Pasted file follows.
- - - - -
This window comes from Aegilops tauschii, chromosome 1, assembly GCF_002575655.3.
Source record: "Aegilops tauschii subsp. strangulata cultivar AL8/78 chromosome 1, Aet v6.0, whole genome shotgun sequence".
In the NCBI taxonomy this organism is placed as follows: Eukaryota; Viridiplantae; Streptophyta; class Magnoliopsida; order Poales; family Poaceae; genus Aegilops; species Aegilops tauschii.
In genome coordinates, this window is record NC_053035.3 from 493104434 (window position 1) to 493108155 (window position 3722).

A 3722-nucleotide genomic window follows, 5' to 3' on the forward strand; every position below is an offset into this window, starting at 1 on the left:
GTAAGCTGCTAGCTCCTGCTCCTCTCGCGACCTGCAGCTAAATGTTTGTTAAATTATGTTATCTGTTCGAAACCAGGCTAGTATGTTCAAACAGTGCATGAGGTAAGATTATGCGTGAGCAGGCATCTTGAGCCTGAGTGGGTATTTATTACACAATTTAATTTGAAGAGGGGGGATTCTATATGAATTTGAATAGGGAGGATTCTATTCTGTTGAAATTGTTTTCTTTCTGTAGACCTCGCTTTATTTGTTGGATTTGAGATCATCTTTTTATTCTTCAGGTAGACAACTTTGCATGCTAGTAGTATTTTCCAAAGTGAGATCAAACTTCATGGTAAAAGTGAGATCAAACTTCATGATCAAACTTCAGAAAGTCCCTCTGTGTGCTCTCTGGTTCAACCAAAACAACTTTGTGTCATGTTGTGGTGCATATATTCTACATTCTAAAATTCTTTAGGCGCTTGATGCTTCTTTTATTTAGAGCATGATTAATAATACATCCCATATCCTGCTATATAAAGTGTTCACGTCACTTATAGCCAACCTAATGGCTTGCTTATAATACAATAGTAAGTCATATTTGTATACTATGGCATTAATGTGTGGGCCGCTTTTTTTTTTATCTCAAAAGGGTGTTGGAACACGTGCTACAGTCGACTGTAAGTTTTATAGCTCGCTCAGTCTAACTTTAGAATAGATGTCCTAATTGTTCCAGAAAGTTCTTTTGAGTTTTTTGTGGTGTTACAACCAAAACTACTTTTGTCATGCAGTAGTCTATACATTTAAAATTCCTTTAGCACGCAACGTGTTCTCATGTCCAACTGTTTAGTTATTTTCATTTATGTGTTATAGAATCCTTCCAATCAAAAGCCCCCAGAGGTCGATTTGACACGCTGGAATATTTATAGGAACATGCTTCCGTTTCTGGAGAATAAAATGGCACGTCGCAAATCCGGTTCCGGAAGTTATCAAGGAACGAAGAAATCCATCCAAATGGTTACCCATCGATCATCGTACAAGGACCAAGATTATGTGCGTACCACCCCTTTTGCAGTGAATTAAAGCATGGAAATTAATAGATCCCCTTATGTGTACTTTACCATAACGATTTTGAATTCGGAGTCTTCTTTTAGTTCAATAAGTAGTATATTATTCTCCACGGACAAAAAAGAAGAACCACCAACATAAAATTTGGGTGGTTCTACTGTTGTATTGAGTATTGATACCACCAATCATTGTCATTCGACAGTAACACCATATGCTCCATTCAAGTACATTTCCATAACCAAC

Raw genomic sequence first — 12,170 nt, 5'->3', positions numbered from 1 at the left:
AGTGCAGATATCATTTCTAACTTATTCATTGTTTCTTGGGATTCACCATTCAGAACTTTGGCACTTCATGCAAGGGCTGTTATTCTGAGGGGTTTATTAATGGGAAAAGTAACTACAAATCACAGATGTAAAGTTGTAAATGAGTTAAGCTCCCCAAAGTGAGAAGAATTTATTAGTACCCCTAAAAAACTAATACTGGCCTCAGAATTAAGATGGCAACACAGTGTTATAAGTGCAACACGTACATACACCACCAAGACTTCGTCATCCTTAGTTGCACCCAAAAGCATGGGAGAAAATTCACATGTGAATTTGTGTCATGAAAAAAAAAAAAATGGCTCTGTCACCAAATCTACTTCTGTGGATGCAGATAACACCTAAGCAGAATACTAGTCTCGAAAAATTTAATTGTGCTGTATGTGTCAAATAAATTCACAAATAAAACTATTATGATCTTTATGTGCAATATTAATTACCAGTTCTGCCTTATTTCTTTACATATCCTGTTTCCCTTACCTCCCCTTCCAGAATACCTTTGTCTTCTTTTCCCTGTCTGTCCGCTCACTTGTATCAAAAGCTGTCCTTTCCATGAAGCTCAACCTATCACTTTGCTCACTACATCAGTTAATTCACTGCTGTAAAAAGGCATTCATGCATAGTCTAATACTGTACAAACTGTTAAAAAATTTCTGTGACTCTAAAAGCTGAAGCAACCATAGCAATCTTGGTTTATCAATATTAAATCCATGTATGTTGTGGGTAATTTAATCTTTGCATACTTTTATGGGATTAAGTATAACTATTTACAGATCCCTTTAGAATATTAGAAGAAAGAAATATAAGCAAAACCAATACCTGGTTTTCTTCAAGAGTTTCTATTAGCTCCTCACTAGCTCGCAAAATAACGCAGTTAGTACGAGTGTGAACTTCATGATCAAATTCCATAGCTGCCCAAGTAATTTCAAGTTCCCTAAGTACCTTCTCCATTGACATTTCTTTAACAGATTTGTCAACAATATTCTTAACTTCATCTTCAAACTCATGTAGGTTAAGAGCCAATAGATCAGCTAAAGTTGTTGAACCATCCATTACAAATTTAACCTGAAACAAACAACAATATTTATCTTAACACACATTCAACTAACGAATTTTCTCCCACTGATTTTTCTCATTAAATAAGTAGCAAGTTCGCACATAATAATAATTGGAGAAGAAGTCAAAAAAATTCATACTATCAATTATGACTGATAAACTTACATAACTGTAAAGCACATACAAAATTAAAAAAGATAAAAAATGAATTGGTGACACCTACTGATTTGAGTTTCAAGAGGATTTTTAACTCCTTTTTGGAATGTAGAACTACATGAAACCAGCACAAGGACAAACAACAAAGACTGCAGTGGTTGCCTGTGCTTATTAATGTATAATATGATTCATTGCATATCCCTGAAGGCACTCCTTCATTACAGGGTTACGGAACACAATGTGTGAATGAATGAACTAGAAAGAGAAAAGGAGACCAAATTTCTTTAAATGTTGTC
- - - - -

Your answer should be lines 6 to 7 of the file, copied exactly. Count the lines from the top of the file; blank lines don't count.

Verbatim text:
GTAAGCTGCTAGCTCCTGCTCCTCTCGCGACCTGCAGCTAAATGTTTGTTAAATTATGTTATCTGTTCGAAACCAGGCTAGTATGTTCAAACAGTGCATGAGGTAAGATTATGCGTGAGCAGGCATCTTGAGCCTGAGTGGGTATTTATTACACAATTTAATTTGAAGAGGGGGGATTCTATATGAATTTGAATAGGGAGGATTCTATTCTGTTGAAATTGTTTTCTTTCTGTAGACCTCGCTTTATTTGTTGGATTTGAGATCATCTTTTTATTCTTCAGGTAGACAACTTTGCATGCTAGTAGTATTTTCCAAAGTGAGATCAAACTTCATGGTAAAAGTGAGATCAAACTTCATGATCAAACTTCAGAAAGTCCCTCTGTGTGCTCTCTGGTTCAACCAAAACAACTTTGTGTCATGTTGTGGTGCATATATTCTACATTCTAAAATTCTTTAGGCGCTTGATGCTTCTTTTATTTAGAGCATGATTAATAATACATCCCATATCCTGCTATATAAAGTGTTCACGTCACTTATAGCCAACCTAATGGCTTGCTTATAATACAATAGTAAGTCATATTTGTATACTATGGCATTAATGTGTGGGCCGCTTTTTTTTTTATCTCAAAAGGGTGTTGGAACACGTGCTACAGTCGACTGTAAGTTTTATAGCTCGCTCAGTCTAACTTTAGAATAGATGTCCTAATTGTTCCAGAAAGTTCTTTTGAGTTTTTTGTGGTGTTACAACCAAAACTACTTTTGTCATGCAGTAGTCTATACATTTAAAATTCCTTTAGCACGCAACGTGTTCTCATGTCCAACTGTTTAGTTATTTTCATTTATGTGTTATAGAATCCTTCCAATCAAAAGCCCCCAGAGGTCGATTTGACACGCTGGAATATTTATAGGAACATGCTTCCGTTTCTGGAGAATAAAATGGCACGTCGCAAATCCGGTTCCGGAAGTTATCAAGGAACGAAGAAATCCATCCAAATGGTTACCCATCGATCATCGTACAAGGACCAAGATTATGTGCGTACCACCCCTTTTGCAGTGAATTAAAGCATGGAAATTAATAGATCCCCTTATGTGTACTTTACCATAACGATTTTGAATTCGGAGTCTTCTTTTAGTTCAATAAGTAGTATATTATTCTCCACGGACAAAAAAGAAGAACCACCAACATAAAATTTGGGTGGTTCTACTGTTGTATTGAGTATTGATACCACCAATCATTGTCATTCGACAGTAACACCATATGCTCCATTCAAGTACATTTCCATAACCAAC

Raw genomic sequence first — 12,170 nt, 5'->3', positions numbered from 1 at the left: